I am an extremely fortunate man to have a family that gets along and can function together when we need to. We enjoy seeing each other at gatherings, and while we have our frictions and scars we also understand the importance of family. A big part of why we get along as well as we do is because of my mother's influence.
As some of you are aware, my mother suffered a subdural hematoma last June. After a short period where we were so certain she was going to die that she was under hospice care, she came back with a determination that I have found impressive. Unfortunately at 88, comebacks are difficult to pull off, and she's slipped back quite a bit. Her short term memory is very poor, although she remembers people she knows well. A year ago she and her partner won a charity Bridge league in an environment with some very good players, and now she struggles to remember what the bid was. If the rest of this post sounds like I'm speaking of her in the past tense, it's because in some senses she *has* gone on.
As the fourth of four kids, and fifteen years after my closest sibling at that, I perhaps had the best of all worlds. When I was born, I'm told that my mother looked at my father and told him that she was raising me her way this time out. "Her way" meant that I was encouraged in every endeavor I tried, some of which I needed a bit of a push to do, but mostly in the sense that I grew up thinking that anything was possible and there was nothing I couldn't do if I wanted to do it. The long term result is that I *still* think I can do anything I set out to do. OK, not basketball. Or golf. But anything else. That attitude allows me to keep an open mind about the world in general, something that seems to be sorely lacking in American culture in the early 21st century.
When I expressed interest in learning to play the organ after she got a small home console and took a few lessons, her support that turned into a lifetime of music performance for me that has paid so many dividends I cannot list them all. The primary one is almost certainly the confidence to play the fool when called for. Actually, it would be more correct to say that I am not afraid to play the fool or appear foolish, and the irony is that quite often by removing that fear we do not in fact appear foolish after all. That skill has served me well in many capacities, not the least of which is how I interact with my 2 year old granddaughter.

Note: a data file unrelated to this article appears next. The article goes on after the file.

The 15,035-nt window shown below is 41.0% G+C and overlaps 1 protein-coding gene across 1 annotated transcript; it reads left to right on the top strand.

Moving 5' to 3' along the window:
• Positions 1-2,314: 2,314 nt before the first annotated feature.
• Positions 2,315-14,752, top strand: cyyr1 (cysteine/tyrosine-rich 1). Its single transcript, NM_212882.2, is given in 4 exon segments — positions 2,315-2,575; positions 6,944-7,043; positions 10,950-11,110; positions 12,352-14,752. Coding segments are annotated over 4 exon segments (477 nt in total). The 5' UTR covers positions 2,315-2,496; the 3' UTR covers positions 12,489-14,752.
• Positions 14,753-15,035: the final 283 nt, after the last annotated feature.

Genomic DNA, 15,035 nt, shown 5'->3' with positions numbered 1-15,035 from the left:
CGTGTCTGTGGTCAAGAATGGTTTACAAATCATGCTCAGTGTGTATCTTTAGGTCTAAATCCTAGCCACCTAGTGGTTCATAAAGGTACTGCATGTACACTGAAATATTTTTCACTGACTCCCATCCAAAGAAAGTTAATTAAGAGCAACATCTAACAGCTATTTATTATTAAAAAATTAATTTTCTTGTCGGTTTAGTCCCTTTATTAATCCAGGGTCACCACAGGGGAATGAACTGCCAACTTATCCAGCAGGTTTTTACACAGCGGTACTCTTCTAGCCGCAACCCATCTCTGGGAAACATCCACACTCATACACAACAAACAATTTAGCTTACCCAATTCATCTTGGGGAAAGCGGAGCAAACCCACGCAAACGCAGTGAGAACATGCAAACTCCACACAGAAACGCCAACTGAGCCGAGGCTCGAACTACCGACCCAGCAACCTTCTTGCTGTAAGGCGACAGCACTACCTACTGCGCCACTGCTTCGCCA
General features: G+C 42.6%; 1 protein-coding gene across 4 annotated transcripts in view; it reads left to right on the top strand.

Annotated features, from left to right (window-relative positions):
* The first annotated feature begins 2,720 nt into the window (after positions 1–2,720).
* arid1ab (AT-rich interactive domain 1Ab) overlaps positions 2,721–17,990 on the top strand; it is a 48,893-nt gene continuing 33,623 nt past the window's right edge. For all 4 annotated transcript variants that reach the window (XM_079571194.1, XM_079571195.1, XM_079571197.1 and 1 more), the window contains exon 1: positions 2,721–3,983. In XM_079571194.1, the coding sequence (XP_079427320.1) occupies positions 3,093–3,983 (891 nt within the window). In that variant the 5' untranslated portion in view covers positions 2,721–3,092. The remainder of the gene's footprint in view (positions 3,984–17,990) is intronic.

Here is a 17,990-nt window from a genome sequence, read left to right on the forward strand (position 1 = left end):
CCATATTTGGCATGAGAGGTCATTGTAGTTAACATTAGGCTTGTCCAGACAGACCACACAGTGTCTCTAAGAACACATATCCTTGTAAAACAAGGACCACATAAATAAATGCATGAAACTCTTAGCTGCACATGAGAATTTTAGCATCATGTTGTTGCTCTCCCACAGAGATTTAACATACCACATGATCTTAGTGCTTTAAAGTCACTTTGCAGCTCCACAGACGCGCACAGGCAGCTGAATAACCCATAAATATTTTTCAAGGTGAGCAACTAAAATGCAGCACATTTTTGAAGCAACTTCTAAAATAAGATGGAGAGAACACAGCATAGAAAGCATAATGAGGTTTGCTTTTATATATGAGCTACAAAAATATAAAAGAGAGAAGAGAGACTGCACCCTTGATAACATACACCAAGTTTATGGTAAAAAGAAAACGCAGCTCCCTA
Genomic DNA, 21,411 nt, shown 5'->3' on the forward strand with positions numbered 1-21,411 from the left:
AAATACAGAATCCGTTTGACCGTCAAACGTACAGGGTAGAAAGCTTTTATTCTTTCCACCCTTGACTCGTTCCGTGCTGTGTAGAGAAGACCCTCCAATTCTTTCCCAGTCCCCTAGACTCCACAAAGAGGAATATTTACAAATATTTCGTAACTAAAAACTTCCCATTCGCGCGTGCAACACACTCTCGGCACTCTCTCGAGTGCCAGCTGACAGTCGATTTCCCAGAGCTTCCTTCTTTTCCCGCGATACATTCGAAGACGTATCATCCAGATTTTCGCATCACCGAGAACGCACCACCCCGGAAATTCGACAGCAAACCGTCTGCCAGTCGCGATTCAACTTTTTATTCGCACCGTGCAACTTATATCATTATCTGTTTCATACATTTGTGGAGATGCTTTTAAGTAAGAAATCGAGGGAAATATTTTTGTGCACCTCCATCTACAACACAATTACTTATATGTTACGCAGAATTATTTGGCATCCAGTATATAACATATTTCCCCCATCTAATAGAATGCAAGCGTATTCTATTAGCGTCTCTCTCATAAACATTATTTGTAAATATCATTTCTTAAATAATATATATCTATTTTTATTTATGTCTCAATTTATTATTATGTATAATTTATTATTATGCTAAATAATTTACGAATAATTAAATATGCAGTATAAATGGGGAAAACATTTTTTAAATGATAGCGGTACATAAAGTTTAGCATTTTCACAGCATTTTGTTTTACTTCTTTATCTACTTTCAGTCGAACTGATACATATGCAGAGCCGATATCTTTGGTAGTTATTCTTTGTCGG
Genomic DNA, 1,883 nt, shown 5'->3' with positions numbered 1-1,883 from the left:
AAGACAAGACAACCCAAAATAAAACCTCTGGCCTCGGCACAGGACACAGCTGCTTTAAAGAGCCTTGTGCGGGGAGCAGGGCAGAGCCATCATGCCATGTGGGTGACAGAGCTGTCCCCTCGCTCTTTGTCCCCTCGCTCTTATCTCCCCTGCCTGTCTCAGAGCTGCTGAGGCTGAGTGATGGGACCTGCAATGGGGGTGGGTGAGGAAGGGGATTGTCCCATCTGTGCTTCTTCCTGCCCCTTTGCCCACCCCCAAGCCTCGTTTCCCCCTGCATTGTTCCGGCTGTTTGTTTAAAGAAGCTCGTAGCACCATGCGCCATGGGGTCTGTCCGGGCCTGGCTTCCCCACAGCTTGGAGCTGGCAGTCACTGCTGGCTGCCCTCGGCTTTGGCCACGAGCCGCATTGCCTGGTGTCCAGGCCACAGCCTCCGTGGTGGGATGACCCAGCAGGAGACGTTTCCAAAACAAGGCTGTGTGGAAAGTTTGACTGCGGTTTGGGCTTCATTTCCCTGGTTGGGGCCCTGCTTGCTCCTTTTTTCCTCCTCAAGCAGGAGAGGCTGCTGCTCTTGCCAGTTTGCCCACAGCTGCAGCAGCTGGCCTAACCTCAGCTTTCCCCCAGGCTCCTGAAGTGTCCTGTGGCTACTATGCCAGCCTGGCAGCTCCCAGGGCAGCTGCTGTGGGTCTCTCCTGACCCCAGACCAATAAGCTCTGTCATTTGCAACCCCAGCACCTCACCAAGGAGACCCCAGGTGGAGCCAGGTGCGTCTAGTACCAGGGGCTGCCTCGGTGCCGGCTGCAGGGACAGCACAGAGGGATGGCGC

When I discovered wargames at 10 years of age, she encouraged the hobby, helping me to buy games and start what has become a bit of an obsession over the years, but one that has brought great joy and great friendships to my life. She may never have understood them in the slightest sense, but I am fairly sure that she would look at a game set up in my room and be proud that she had a son who could figure these things out and was learning history, all on his own initiative. What I'm not sure she considered was how much of her encouragement and love led to that point.
At this point in my life, I find myself using her example in my relationship with my son-in-law (and my daughter, were she willing) to help him become as good a parent to my granddaughter as my mother was to me. My mother is not and never has been perfect, but she was perfect for me, and I consider myself about as lucky as it is possible to be in that regard.
As my mother fades, I am starting to think that this may be the last Mother's Day I celebrate with her still in my life. The truth is, of course, that when she is gone she is not actually gone. Her DNA continues in four children, eight grandchildren, and six great-grandchildren. The example she provided is equally strong. Certainly her memory will last for a while, and I am thankful that my granddaughter has had the chance to spend time with her, even if eventually she will be more of an impression than a clear memory. She will live on in me and my siblings, in our children, and in their children.
Mom, thank you for everything you have done for me, all the sacrifices you have made, all the hard choices, the example and the ethical foundation. I am a much better person for being your son. I love you. Happy Mother's Day.